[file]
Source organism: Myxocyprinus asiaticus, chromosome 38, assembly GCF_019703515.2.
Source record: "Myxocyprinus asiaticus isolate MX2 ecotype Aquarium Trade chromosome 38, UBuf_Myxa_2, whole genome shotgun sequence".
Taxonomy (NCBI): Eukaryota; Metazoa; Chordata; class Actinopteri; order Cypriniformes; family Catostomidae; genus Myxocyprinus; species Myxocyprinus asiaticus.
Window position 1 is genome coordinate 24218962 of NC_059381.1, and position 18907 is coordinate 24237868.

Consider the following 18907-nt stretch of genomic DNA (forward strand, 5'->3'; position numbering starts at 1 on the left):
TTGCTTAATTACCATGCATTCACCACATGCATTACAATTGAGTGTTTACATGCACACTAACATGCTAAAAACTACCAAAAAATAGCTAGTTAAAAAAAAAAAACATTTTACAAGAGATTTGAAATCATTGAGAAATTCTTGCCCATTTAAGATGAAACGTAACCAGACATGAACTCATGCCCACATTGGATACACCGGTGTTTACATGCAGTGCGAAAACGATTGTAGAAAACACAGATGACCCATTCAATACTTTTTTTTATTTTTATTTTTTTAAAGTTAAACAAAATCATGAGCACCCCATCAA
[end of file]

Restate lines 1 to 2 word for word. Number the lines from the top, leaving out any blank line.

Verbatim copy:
Source organism: Myxocyprinus asiaticus, chromosome 38, assembly GCF_019703515.2.
Source record: "Myxocyprinus asiaticus isolate MX2 ecotype Aquarium Trade chromosome 38, UBuf_Myxa_2, whole genome shotgun sequence".